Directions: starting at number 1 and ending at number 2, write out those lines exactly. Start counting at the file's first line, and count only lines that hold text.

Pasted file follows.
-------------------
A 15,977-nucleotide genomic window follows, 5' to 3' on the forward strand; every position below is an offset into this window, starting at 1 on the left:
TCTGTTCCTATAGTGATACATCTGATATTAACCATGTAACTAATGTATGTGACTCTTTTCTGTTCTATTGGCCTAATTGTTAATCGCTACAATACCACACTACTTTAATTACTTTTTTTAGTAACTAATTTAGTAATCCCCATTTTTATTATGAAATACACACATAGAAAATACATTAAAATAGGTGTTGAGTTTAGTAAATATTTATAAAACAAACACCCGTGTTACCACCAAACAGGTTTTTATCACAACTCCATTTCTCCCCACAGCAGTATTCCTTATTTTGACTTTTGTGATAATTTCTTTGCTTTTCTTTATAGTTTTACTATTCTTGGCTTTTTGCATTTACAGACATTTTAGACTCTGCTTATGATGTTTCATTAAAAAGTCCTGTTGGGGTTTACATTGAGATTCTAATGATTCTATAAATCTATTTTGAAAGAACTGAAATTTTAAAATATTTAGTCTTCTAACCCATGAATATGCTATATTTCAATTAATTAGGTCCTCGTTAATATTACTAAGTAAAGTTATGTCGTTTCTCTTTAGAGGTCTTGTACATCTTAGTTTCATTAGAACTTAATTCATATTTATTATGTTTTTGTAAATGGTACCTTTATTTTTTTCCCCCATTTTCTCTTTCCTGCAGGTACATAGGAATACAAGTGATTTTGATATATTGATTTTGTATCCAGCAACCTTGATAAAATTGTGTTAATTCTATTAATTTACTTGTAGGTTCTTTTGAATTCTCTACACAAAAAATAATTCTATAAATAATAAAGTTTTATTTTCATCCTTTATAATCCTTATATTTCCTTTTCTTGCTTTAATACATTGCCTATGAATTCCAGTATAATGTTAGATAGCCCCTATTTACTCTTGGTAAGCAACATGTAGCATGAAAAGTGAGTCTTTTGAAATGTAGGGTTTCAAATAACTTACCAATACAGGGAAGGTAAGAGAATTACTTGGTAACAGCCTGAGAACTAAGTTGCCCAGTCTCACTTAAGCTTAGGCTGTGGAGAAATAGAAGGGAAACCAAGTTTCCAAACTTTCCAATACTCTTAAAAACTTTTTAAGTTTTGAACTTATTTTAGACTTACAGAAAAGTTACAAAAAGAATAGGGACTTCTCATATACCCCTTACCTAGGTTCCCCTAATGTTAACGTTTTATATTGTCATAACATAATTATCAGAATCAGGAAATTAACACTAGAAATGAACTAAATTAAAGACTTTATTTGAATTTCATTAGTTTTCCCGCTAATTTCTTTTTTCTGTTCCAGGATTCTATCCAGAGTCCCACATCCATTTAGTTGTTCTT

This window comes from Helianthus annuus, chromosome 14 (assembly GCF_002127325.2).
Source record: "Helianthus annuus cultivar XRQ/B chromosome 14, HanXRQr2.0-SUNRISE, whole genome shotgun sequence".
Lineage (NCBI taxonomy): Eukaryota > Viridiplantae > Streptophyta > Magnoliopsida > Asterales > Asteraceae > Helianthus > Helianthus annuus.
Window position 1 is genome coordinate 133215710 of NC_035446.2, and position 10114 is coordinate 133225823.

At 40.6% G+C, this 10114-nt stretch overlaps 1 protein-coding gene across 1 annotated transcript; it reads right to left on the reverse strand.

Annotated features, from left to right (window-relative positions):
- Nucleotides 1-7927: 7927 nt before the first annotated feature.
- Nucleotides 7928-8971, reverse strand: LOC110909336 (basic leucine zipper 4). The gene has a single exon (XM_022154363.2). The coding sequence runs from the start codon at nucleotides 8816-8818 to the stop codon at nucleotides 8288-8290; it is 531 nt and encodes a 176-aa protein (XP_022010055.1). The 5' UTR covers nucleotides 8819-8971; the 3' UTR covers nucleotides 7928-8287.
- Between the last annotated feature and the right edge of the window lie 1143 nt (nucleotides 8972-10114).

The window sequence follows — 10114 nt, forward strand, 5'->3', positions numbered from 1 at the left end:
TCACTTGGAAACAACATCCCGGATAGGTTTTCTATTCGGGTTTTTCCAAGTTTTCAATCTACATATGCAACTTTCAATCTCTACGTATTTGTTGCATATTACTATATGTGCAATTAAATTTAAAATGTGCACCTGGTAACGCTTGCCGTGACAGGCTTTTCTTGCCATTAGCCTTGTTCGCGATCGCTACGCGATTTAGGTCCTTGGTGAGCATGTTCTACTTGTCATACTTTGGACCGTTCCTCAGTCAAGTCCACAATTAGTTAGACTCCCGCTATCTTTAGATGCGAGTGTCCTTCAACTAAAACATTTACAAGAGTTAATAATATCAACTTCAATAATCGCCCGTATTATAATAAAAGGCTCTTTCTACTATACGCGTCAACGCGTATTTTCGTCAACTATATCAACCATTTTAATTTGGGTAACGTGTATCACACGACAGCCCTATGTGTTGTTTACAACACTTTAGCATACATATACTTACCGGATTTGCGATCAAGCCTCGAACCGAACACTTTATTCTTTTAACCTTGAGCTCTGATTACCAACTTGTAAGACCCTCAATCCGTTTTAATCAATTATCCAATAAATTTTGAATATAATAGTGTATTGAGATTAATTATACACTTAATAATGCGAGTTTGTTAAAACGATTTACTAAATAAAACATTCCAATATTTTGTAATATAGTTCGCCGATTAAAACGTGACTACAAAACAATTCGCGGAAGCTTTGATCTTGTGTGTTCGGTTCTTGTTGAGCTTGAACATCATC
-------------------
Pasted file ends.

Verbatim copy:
A 15,977-nucleotide genomic window follows, 5' to 3' on the forward strand; every position below is an offset into this window, starting at 1 on the left:
TCTGTTCCTATAGTGATACATCTGATATTAACCATGTAACTAATGTATGTGACTCTTTTCTGTTCTATTGGCCTAATTGTTAATCGCTACAATACCACACTACTTTAATTACTTTTTTTAGTAACTAATTTAGTAATCCCCATTTTTATTATGAAATACACACATAGAAAATACATTAAAATAGGTGTTGAGTTTAGTAAATATTTATAAAACAAACACCCGTGTTACCACCAAACAGGTTTTTATCACAACTCCATTTCTCCCCACAGCAGTATTCCTTATTTTGACTTTTGTGATAATTTCTTTGCTTTTCTTTATAGTTTTACTATTCTTGGCTTTTTGCATTTACAGACATTTTAGACTCTGCTTATGATGTTTCATTAAAAAGTCCTGTTGGGGTTTACATTGAGATTCTAATGATTCTATAAATCTATTTTGAAAGAACTGAAATTTTAAAATATTTAGTCTTCTAACCCATGAATATGCTATATTTCAATTAATTAGGTCCTCGTTAATATTACTAAGTAAAGTTATGTCGTTTCTCTTTAGAGGTCTTGTACATCTTAGTTTCATTAGAACTTAATTCATATTTATTATGTTTTTGTAAATGGTACCTTTATTTTTTTCCCCCATTTTCTCTTTCCTGCAGGTACATAGGAATACAAGTGATTTTGATATATTGATTTTGTATCCAGCAACCTTGATAAAATTGTGTTAATTCTATTAATTTACTTGTAGGTTCTTTTGAATTCTCTACACAAAAAATAATTCTATAAATAATAAAGTTTTATTTTCATCCTTTATAATCCTTATATTTCCTTTTCTTGCTTTAATACATTGCCTATGAATTCCAGTATAATGTTAGATAGCCCCTATTTACTCTTGGTAAGCAACATGTAGCATGAAAAGTGAGTCTTTTGAAATGTAGGGTTTCAAATAACTTACCAATACAGGGAAGGTAAGAGAATTACTTGGTAACAGCCTGAGAACTAAGTTGCCCAGTCTCACTTAAGCTTAGGCTGTGGAGAAATAGAAGGGAAACCAAGTTTCCAAACTTTCCAATACTCTTAAAAACTTTTTAAGTTTTGAACTTATTTTAGACTTACAGAAAAGTTACAAAAAGAATAGGGACTTCTCATATACCCCTTACCTAGGTTCCCCTAATGTTAACGTTTTATATTGTCATAACATAATTATCAGAATCAGGAAATTAACACTAGAAATGAACTAAATTAAAGACTTTATTTGAATTTCATTAGTTTTCCCGCTAATTTCTTTTTTCTGTTCCAGGATTCTATCCAGAGTCCCACATCCATTTAGTTGTTCTT